When Chinese American parents filed a lawsuit in 1994 challenging admissions policies at Lowell High School in San Francisco — Chinese American students were required to score higher on the admissions test than any other ethnic group — Weiner recruited attorneys from his board of directors to represent the parents.
In 2007, the consul general of France in San Francisco presented him with the Knight of the French National Order of Merit, expressing “gratitude for his outstanding service in the American Army in the European theater during World War II, and in recognition of his accomplishments as the head of AJC, where he endlessly promoted French-American friendship and cooperation.”
Diplomatic, yes, but Weiner was nothing if not feisty. He stridently argued the case for Israel, fearing no opponent. He also was a staunch conservative when it came to domestic politics, and he never shied away from backing conservative causes.
One of Weiner’s best friends was philanthropist Tad Taube, who brought his friend onto the board of the Koret Israel Economic Development Funds. Taube told J. that Weiner was “a great fighter for the survival of the Jewish people, both cultural and physical.”
“My involvement in AJC could be almost exclusively credited to Ernie,” Taube added. “We talked on the phone almost every day. He was like a brother to me. We had a level of intimacy that I can’t really seriously say I have with anybody outside my family.”
Through it all, Weiner’s refuge was his family: wife Shirley and their four children, living in the Summit Road house the couple built in Berkeley more than 60 years ago.
“They were never apart for 61 years,” recalled son Dan Weiner. “He wrote a poem for her every year. He worshipped her. She was the rock, making sure all four kids were in working order.”
Meanwhile, Weiner labored tirelessly for AJC, Israel and the Jewish people. Dan Weiner believes one of his father’s defining moments came on a trip to Israel more than 40 years ago where he had a one-on-one meeting with Golda Meir.
“He was changed when he came back from that,” Dan said. “That really taught him about being firm, being driven, and also conveying your message in such a way that people rallied around you. For the next 30 to 40 years, he realized that was what he needed to do.”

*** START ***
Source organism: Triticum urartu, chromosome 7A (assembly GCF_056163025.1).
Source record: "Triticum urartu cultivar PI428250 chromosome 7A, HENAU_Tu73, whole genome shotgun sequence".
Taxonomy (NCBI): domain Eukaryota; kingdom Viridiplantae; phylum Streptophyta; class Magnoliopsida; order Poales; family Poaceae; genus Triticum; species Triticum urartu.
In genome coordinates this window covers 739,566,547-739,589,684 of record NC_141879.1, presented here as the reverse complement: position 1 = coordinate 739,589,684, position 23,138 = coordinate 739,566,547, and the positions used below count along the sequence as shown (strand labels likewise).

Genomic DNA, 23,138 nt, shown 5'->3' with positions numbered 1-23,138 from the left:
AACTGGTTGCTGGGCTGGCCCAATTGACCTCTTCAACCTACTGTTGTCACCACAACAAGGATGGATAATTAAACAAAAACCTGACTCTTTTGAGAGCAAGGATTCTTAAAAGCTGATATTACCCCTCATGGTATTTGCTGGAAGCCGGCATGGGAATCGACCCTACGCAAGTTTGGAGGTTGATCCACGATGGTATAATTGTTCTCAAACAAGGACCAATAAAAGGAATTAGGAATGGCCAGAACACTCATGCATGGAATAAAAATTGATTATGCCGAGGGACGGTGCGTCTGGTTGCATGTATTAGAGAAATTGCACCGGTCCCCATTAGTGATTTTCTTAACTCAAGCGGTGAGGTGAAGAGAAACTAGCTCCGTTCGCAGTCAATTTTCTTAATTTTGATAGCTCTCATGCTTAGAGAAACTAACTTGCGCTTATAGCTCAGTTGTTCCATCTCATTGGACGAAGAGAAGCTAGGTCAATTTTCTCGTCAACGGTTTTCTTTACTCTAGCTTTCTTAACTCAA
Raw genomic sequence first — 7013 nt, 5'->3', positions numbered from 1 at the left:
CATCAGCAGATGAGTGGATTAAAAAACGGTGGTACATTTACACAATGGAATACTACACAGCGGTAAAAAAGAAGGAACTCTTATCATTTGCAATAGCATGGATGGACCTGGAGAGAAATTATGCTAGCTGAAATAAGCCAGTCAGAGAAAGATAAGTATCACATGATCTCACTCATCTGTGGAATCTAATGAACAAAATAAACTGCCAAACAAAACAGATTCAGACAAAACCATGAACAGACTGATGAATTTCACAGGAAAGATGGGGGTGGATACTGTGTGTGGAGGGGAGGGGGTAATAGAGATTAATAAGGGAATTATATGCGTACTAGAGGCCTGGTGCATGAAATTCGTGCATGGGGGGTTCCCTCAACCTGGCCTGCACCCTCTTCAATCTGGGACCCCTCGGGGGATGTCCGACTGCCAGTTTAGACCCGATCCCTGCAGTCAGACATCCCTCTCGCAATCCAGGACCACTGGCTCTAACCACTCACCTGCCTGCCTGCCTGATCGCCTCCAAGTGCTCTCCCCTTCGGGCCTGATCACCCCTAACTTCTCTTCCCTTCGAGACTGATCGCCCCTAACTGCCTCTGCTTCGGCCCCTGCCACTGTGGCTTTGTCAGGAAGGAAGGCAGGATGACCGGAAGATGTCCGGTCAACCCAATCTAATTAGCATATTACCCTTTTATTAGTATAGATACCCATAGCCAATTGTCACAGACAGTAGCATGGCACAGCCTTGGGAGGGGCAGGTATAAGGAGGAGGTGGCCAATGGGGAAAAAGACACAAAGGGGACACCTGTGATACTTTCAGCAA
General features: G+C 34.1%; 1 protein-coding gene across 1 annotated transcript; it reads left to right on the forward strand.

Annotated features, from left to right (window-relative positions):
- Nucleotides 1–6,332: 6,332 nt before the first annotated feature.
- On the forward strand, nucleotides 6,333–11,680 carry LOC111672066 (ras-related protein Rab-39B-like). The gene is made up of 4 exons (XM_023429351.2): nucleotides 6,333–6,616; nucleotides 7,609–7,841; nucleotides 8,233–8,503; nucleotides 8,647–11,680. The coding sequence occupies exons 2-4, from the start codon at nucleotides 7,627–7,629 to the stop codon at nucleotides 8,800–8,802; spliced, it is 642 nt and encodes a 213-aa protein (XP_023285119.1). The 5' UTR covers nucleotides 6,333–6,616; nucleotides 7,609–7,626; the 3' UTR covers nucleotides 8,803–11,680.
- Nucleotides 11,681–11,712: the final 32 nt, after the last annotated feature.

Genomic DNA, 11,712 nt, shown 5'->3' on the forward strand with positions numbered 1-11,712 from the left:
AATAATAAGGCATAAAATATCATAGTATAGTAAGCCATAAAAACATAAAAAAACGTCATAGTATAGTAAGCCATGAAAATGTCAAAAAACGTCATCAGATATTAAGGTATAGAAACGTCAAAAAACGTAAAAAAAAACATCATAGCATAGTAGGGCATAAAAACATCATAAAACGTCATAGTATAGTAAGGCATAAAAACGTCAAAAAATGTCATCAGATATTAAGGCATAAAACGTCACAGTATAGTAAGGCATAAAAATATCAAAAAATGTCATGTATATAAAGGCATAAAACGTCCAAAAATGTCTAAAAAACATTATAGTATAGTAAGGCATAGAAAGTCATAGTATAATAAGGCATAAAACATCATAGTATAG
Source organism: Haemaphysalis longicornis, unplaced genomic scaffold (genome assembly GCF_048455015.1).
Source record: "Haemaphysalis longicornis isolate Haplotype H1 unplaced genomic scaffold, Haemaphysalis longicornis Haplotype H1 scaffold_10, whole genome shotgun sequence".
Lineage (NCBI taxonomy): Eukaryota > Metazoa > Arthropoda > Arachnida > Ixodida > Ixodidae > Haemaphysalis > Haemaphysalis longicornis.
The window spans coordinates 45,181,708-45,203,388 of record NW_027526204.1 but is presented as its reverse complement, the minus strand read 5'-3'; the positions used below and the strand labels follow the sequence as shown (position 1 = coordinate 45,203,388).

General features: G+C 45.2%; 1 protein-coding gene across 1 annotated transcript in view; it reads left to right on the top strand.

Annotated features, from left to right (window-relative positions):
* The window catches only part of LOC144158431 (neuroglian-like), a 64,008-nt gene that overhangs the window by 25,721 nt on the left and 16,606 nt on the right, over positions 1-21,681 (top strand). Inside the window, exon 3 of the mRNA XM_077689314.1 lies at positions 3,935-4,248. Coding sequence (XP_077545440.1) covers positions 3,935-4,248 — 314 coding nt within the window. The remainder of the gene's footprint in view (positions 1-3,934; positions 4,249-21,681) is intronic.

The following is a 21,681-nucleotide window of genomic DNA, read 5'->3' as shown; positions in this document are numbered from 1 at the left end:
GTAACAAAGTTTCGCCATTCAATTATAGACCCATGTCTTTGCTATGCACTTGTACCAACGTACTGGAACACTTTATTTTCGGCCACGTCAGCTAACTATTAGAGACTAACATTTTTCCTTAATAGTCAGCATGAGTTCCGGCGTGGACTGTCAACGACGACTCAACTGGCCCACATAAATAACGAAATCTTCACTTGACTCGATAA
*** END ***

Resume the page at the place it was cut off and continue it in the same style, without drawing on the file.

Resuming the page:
Added Harris, “He took no prisoners. You could disagree about Israeli policy, but if you wanted to challenge Israel’s right to exist or its credentials as a democracy you had to contend with Ernie Weiner. He was going to stand as tough as any lineman on the 49ers.”
Weiner took on other projects. He was a founding member of the Jewish Sports Hall of Fame of Northern California. He served on the California State Athletic Commission overseeing his beloved sport of boxing.
And he took special pride in his Ernest Weiner Fund, which provides scholarships for high school seniors and programming in support of Israel.
He retired in 2008, taking time to enjoy his children, nine grandchildren and eight great-grandchildren. Weiner also stayed involved in AJC and Jewish affairs. Danker said he talked with Weiner frequently, gaining from his predecessor valuable insights into the job.
“I got a sense of the protocol,” Danker noted. “After 38 years at AJC, the word that comes to mind about lasting that long, you call a person indestructible. That was Ernie.”
Alas, he was not. With the death of his beloved Shirley in 2010, Weiner suffered a body blow the old boxer could not easily overcome.
“He changed after his wife passed away,” said one of Weiner’s best friends, B’nai B’rith International vice president Milton Jacobs. “I don’t think he overcame that. He talked about that with me a lot. He asked me how do you cope with it. I said you just live your life.”
The two talked often, indulging in their mutual passion for “Seinfeld” trivia. Weiner tried to take his friend’s advice, and kept living his life.
It came to an end last week, but his legacy of devotion to the Jewish people lives on.
“There were so many threads to his life,” said Harris. “Few in America today embody all those extraordinary life-shaping experiences that created the Ernie Weiner we knew and whom I loved.”
Weiner’s funeral was held Jan. 13 at Temple Isaiah in Lafayette. He is survived by his children, Lisa Reich of Lawrence, N.Y., Dan Weiner of Lafayette, Steven Wilde of Studio City, Calif., and Rebecca Weiner of Oakland; nine grandchildren and eight grandchildren.